RARE Daily

After NICE Rejection of NPC Therapy, Sanofi Calls Process “Fundamentally Flawed”

March 6, 2024

Rare Daily Staff

The National Institute for Health and Care Excellence, England’s drug price watchdog, issued a final draft guidance that it would not recommend Sanofi’s olipudase alfa, a treatment for the ultra-rare lysosomal storage disorder acid sphingomyelinase deficiency or Nieman Pick disease.

NICE made the decision despite acknowledging that olipudase alfa is the first therapy for the condition and demonstrated evidence of improvement in several clinical outcomes. NICE considers a most plausible incremental cost effectiveness ratio below $128,000 (£100,000) per quality-adjusted life year. It said that both the company’s and an external group’s assessment were in excess of $383,000 (£300,000) per quality-adjusted life year gained.

“The committee was not presented with a plausibly cost-effective estimate after taking into account all of its preferred assumptions and other considerations,” NICE said in its final draft guidance.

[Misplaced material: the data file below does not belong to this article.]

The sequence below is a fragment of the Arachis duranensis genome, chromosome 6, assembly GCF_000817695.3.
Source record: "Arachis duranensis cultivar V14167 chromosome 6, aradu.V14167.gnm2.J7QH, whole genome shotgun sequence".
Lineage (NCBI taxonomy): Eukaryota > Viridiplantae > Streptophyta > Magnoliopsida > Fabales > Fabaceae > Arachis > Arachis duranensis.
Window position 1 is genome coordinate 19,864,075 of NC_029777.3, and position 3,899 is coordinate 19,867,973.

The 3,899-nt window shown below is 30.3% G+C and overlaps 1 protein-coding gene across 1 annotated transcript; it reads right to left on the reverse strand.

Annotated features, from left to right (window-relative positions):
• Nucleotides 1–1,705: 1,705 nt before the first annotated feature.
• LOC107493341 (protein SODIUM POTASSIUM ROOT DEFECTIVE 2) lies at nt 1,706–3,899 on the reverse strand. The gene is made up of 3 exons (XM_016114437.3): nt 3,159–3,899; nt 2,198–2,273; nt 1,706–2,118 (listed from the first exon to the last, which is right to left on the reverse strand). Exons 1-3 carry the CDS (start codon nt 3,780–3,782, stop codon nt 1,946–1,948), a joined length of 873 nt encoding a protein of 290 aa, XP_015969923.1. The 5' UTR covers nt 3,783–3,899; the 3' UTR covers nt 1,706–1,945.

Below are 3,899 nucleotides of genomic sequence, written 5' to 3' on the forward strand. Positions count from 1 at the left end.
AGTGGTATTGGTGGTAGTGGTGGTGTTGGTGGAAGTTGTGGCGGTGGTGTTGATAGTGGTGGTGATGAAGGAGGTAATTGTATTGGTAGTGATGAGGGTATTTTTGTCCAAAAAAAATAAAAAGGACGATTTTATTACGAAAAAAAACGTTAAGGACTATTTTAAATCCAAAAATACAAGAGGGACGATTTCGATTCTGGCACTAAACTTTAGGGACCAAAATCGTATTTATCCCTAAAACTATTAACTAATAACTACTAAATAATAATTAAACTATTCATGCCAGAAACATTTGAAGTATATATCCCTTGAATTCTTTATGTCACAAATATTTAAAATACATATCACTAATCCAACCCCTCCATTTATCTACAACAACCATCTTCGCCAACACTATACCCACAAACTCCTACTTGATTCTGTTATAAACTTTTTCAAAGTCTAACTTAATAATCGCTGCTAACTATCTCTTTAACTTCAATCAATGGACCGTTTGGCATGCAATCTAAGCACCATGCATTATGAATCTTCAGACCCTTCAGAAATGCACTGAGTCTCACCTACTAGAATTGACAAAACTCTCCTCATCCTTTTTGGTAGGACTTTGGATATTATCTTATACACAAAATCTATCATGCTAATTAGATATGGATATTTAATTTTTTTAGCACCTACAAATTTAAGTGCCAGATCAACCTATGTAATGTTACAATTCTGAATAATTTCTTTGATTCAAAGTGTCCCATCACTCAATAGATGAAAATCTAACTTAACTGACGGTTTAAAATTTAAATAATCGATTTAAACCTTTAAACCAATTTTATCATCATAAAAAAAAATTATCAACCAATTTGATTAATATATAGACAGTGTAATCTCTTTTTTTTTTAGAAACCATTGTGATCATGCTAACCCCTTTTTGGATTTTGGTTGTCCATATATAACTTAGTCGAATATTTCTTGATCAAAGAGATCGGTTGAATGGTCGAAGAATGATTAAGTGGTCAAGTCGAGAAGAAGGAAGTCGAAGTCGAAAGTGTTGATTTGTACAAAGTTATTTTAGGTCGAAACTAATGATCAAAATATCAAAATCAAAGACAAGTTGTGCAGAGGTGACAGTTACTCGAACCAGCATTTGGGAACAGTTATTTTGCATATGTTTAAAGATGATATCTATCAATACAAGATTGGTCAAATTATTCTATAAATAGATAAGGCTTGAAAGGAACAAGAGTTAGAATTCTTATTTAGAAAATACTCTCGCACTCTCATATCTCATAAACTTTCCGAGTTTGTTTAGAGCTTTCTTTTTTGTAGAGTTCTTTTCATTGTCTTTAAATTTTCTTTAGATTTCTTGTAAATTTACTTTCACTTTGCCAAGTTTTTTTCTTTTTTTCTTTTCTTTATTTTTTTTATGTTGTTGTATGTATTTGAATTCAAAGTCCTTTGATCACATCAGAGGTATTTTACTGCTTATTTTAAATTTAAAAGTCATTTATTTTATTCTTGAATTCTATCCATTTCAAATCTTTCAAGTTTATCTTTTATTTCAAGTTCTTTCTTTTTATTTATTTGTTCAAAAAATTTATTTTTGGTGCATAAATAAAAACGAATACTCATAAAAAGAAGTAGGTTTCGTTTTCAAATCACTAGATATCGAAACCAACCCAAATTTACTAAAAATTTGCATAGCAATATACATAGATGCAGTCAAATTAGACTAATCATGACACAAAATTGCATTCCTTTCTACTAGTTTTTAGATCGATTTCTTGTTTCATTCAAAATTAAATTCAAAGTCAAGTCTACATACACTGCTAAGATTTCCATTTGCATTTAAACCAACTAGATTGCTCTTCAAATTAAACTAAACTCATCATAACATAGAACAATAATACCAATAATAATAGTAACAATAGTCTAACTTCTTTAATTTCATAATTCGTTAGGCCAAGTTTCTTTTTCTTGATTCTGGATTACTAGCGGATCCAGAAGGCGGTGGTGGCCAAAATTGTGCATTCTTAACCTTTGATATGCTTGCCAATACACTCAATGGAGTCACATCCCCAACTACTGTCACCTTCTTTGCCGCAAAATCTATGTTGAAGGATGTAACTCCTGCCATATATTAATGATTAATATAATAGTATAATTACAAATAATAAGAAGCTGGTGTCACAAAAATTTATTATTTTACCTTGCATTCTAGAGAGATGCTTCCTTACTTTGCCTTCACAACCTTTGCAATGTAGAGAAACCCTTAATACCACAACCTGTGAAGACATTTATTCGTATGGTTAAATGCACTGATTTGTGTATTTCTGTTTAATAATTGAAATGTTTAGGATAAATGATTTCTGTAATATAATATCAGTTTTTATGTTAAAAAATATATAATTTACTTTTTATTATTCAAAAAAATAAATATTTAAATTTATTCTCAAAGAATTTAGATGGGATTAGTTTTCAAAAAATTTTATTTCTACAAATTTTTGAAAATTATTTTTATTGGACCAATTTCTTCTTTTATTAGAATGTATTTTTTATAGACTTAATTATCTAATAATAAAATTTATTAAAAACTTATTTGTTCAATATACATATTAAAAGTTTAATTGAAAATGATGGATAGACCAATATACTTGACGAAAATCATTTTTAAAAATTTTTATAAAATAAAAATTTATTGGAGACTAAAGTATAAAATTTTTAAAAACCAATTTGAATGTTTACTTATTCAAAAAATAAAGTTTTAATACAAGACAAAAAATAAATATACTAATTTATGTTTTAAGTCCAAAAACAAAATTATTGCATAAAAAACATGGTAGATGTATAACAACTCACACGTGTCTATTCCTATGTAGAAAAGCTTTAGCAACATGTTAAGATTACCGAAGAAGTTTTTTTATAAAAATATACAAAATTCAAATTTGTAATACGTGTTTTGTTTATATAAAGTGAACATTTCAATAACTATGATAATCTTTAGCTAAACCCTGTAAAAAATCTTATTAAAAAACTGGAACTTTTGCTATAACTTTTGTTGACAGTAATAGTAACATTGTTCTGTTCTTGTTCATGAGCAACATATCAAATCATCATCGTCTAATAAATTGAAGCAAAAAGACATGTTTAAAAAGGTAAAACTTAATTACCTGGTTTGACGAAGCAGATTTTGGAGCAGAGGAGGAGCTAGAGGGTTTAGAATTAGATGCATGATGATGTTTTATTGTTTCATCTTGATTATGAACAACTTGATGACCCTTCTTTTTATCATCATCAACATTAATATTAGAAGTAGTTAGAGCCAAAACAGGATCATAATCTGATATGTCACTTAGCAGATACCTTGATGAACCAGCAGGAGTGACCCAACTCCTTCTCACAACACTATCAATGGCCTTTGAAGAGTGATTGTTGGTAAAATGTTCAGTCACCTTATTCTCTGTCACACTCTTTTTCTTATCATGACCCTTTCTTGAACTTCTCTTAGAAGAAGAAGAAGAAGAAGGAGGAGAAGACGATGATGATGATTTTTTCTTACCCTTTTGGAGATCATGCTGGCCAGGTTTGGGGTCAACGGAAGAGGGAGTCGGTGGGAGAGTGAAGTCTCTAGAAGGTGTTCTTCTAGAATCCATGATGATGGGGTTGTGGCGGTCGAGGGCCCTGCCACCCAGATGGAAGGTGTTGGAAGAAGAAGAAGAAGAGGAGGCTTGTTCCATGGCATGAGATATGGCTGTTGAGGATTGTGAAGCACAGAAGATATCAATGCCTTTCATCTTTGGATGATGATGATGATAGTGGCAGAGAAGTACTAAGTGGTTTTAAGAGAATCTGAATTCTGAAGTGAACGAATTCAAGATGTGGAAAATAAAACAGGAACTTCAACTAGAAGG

An estimated 40 to 50 people in England are living with the lysosomal storage disorder.

Rippon Ubhi, country lead, Sanofi UK and Ireland, noted that the NICE decision stands in stark contrast to Scotland, where the Scottish Medicines Consortium has made olipudase alfa available via its ultra-orphan pathway. The pathway, created to assess medicines for very rare conditions, allows eligible patients to access olipudase alfa whilst additional data is collected for three years.

“We believe this decision demonstrates that the framework for assessing and funding innovative treatments for ultra-rare diseases in England and Wales is fundamentally flawed and is failing to keep pace with innovation,” she said. “In our view, patients with ultra-rare diseases in England and Wales are being let down by an inflexible appraisal system which fails to recognize the benefits and full value of treatments such as olipudase alfa for patients, carers, families and wider society.”

Olipudase alfa is available to patients in a number of other countries, including Germany, Austria, Italy, Cyprus, and Hungary. In England only 59 percent of non-oncology orphan medicines with a marketing authorization are reimbursed, compared to 86 percent in Germany and 77 percent in France, she noted.

Ubhi said the company is seeking to engage with government, NICE, and NHS England to discuss and adapt the way that innovative treatments for ultra-rare conditions are assessed.

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